Shirley MacLaine, Jerry Lewis, and Dean Martin in Artists and Models (1955)


(director/writer: Frank Tashlin; screenwriters: Hal Kanter/Herbert Baker; cinematographer: Daniel L. Fapp; editor: Warren Low; music: Walter Scharf; cast: Dean Martin (Rick Todd), Jerry Lewis (Eugene Fullstack), Eva Gabor (Sonia aka Mrs. Curtis), Dorothy Malone (Abigail ‘Abby’ Parker), Shirley Maclaine (Bessie Sparrowbrush), Anita Ekberg (Anita), Eddie Mayehoff (Mr. Murdock), Jack Elam (Ivan), Kathleen Freeman (Mrs. Muldoon, Landlady); Runtime: 106; MPAA Rating: NR; producer: Hal B. Wallis; Paramount; 1955)


Oy vey, Martin and Lewis are bohemian artists.

Reviewed by Dennis Schwartz

The first of eight times Lewis and director Frank Tashlin (“The Geisha Boy”/”Cinderfella”/ “Rock-a-Bye Baby”) worked together. This film is not a success but shows some promise of better things to come. This was the last film Dean and Jerry did together after a verbal spat in the filming of 3 Ring Circus (1954) that left them not talking to each other. The result was tension during the shoot of Artists and Models, as Paramount tried to squeeze out another money-making film in the hit series. After second billing in My Friend Irma, the duo’s first film, the Martin and Lewis team was inked by Hal B. Wallis for Paramount for starring roles and made 13 straight box office hits for them. Their routine of Dean as the romantic crooning straightman for the comic antics of the spastic misfit Lewis appealed to an unsophisticated audience. The duo also had a hit TV show and performed in Las Vegas. Tashlin cowrites with Hal Kanter and Herbert Baker.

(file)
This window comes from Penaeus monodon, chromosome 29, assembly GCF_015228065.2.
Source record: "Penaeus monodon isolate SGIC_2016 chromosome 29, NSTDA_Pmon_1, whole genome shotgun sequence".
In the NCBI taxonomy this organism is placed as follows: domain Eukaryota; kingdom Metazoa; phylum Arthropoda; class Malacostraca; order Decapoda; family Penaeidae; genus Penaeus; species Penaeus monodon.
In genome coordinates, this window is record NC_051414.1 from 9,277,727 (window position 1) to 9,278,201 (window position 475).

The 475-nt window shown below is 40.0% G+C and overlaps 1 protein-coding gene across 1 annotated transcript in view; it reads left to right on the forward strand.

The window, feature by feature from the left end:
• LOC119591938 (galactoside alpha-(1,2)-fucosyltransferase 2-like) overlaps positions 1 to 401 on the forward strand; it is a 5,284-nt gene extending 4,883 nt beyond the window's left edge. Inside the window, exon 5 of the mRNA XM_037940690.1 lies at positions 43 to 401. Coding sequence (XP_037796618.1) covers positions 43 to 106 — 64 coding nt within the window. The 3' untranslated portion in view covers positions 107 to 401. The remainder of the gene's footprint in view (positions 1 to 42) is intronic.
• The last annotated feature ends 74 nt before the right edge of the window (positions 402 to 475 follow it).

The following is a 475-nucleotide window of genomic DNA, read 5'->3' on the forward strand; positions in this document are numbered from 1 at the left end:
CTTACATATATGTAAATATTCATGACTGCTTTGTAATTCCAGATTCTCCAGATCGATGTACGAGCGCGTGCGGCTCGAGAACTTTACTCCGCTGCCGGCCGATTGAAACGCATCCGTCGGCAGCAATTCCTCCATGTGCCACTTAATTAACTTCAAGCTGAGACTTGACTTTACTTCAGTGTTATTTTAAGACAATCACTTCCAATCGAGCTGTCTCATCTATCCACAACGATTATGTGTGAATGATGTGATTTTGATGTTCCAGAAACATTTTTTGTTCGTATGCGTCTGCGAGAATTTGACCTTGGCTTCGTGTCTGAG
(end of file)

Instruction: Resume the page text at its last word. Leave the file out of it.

Artists and Models satirizes the concept held by some authority figures in the 1950s that comic books were bad for your mental health–too much violence negatively influences their undeveloped readers. It has Rick Todd (Dean Martin) and Eugene Fullstack (Jerry Lewis) as struggling artists living together in Greenwich Village. Rick aspires to be an artist while Eugene, an avid reader of comic books and in particular a fan of Bat Lady, aspires to be a writer of kiddie books. Cartoonist Abby Parker (Dorothy Malone) and daffy astrology influenced model/secretary Bessie Sparrowbrush (Shirley Maclaine) are roommates in the same building. The foursome get together when Eugene discovers that Abby authors his favorite comic book Bat Lady and Bessie’s horoscope indicates Eugene is the perfect man for her.

The goofy Eugene receives his ideas from nightmares, and his roommate uses his nighttime ramblings to publish his own comic strip, The Vulture, when he’s not busy womanizing or singing lousy songs. Later both a foreign agent (Eva Gabor) and the FBI take an interest in the delicate secret info received through the comic strips about a rocket fuel. The solid premise soon deteriorates into the usual Martin and Lewis frantic shtick that grows increasingly irksome with every additional Lewis vulgar mugging for the camera and pratfall. All I can say is oy vey, Martin and Lewis are bohemian artists. But after all, what did you expect, Hamlet?